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Old 07-01-2020, 06:10 AM   #50
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Expensive paperweight

Even though the DH retired from Google, I am not a fan of Chromebooks in general. If you don't have an internet connection (which happens to us frequently when we travel) it becomes just an expensive paperweight.
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Old 07-01-2020, 07:00 AM   #51
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Even though the DH retired from Google, I am not a fan of Chromebooks in general. If you don't have an internet connection (which happens to us frequently when we travel) it becomes just an expensive paperweight.
Not internet dependent anymore. ChromeOS runs offline Android and Linux apps now, including Linux LibreOffice and some very good content creation tools. There are also PWA apps that while installed via browser, can run offline.

Some security experts also consider ChromeOS the most secure of major OSs, though browser extensions can still be a problem as with any browser/OS. Be careful with extensions that can read your browsing history or convert your data like PDF converters. The details of extensions explain permissions. Might avoid any extensions if you have a dedicated financial laptop (of any OS).

I personally prefer full Linux but also use ChromeOS/Mac/Windows and ChromeOS is my second choice. Windows used only virtually if needed. I also use relatively more private Brave browser (based on Chrome with Googly things stripped out) or even more secure but slower Tor Browser (based on Firefox). The Linux versions can be used on Chromebooks.
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Old 07-01-2020, 01:07 PM   #52
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Jim,
If OP were to dual boot new computer (Windows 10 / Linux) how difficult to set up a shared folder on that computer where Linux could save data accessible by Windows (if he needs to add in older financial PDFs, etc.? Last evening I was thinking that would be a simpler solution. It would also be more secure than Chromebook (with gmail profile) + Windows 10.

I agree with you that Linux is more secure. Which browser would you use with Linux to maximize security when on financial site(s)?

Interesting challenge for OP.

Linux can now read nfts disks and you can mount them. However an easier way to accomplish this without going to dual boot, would be to load virtualox on your machine and run linux on it. Files can be shared a couple of ways between the virtual machine and its host
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Old 07-01-2020, 02:23 PM   #53
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Hello MD21, as far as keyloggers (or any "malicious code") I believe they only work if they are local on your computer, that is, you either installed it yourself (how I've done it in the past) or they get in through some other vector. The obvious way is that you click on an attachment to an email and it installs itself. All OS's have at their core, a framework of code through which the OS does all the things it does. On windows, that framework is .NET. In .NET there are so-called event handlers that you can program to do something when they're triggered. Keyloggers target events associated with a keystroke. Click a key, and you can program the code to send that key through the web to an outside computer. I only know about Windows, not sure of others but I imagine they all have these kinds of event handlers. Of course, the intent of OS's is to limit outbound information flow. But with how complex OSs have gotten, not to mention how many apps they need to manage, I'm not optimistic that all leaks can be found. The best you can do is NEVER click on attachments, NEVER visit anything other than legitimate websites, NEVER do anything risky while connected to the internet. If you limit your web browsing, delete or ignore and unsolicited requests "for you to follow a link", limit "social" apps, change your password frequently with STRONG passwords, and always opt-in for 2-factor authentication, then I think you're doing the best you can. Crooks always go after the easier target, at least I hope they do. Wish someone would write a good book on the subject for those of us who aren't programmers.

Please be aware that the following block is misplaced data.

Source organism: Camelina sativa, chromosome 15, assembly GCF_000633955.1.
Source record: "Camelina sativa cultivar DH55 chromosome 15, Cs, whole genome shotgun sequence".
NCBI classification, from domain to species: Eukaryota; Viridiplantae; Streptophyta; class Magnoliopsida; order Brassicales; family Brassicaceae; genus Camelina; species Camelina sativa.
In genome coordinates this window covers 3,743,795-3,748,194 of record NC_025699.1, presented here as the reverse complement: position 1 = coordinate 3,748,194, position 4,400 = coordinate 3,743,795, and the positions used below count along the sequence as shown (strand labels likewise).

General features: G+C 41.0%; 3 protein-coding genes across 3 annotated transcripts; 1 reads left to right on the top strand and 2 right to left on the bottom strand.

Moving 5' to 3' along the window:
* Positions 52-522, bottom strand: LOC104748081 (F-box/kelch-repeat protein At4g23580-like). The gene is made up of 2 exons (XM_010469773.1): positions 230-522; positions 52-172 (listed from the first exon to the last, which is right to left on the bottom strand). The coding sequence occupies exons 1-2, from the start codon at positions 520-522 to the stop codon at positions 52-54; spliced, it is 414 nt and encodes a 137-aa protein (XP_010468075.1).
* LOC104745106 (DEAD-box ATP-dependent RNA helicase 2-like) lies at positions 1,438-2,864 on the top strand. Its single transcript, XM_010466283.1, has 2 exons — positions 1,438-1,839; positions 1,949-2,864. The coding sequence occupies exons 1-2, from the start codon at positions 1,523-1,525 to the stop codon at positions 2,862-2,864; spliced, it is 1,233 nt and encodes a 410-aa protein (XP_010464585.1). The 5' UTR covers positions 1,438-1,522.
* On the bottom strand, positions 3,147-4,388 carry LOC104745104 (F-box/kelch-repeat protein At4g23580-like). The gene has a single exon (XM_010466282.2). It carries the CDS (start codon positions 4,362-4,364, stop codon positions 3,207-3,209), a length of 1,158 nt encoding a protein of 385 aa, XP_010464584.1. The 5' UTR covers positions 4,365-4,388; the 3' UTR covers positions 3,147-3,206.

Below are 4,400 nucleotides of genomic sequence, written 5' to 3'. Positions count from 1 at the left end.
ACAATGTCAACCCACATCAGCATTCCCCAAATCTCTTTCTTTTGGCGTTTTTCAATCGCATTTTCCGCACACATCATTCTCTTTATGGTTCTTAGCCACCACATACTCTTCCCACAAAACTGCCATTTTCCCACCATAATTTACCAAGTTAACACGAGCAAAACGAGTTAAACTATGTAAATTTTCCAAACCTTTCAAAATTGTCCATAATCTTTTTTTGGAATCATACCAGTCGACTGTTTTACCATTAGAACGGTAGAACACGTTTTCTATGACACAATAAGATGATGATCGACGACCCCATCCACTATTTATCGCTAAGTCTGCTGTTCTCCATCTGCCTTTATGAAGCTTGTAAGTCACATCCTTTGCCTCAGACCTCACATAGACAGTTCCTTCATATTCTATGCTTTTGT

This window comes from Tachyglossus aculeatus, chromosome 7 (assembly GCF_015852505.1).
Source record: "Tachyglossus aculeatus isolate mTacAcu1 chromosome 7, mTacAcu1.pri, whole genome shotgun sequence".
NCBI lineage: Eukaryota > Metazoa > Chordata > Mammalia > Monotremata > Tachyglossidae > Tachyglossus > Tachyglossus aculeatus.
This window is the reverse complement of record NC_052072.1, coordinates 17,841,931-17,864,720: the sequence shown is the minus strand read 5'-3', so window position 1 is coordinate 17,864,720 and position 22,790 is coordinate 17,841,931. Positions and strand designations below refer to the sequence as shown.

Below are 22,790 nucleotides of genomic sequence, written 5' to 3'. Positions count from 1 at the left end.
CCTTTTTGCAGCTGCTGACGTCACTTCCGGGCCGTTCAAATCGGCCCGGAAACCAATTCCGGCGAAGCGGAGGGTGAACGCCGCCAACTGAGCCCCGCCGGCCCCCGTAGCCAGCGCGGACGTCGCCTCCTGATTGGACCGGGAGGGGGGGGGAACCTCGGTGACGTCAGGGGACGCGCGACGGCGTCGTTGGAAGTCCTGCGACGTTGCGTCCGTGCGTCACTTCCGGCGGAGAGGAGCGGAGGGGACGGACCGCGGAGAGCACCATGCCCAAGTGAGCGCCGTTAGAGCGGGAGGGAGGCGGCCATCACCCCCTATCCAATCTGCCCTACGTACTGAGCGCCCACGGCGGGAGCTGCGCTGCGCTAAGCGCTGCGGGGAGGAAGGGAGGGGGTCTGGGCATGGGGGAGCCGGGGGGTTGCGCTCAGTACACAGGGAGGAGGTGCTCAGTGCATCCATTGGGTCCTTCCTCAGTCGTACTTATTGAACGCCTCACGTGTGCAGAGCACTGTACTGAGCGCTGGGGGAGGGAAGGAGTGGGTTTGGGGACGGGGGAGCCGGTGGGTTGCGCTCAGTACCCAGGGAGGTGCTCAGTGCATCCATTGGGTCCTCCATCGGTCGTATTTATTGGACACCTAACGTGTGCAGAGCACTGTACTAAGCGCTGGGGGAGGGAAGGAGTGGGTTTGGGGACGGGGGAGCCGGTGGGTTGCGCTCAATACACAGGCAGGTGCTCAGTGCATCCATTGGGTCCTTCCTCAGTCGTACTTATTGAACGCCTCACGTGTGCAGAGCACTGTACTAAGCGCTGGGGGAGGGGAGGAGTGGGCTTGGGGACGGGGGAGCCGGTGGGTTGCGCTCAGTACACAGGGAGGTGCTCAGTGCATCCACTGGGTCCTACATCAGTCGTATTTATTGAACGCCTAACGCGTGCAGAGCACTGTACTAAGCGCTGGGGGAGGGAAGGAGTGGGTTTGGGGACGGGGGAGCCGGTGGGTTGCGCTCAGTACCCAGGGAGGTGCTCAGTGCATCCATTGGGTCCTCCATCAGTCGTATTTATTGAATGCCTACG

My Chromebook won't even open things I want. I doubt that it would run programs. I don't necessarily trust apps and extensions.
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Old 07-10-2020, 09:09 AM   #54
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Iím less concerned now as I have two-factor authentication (text message one time codes). Also, as others have pointed out, use strong passwords, scan for viruses regularly, and be weary when clicking on attachments & downloads (always scan).
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Old 07-10-2020, 09:31 AM   #55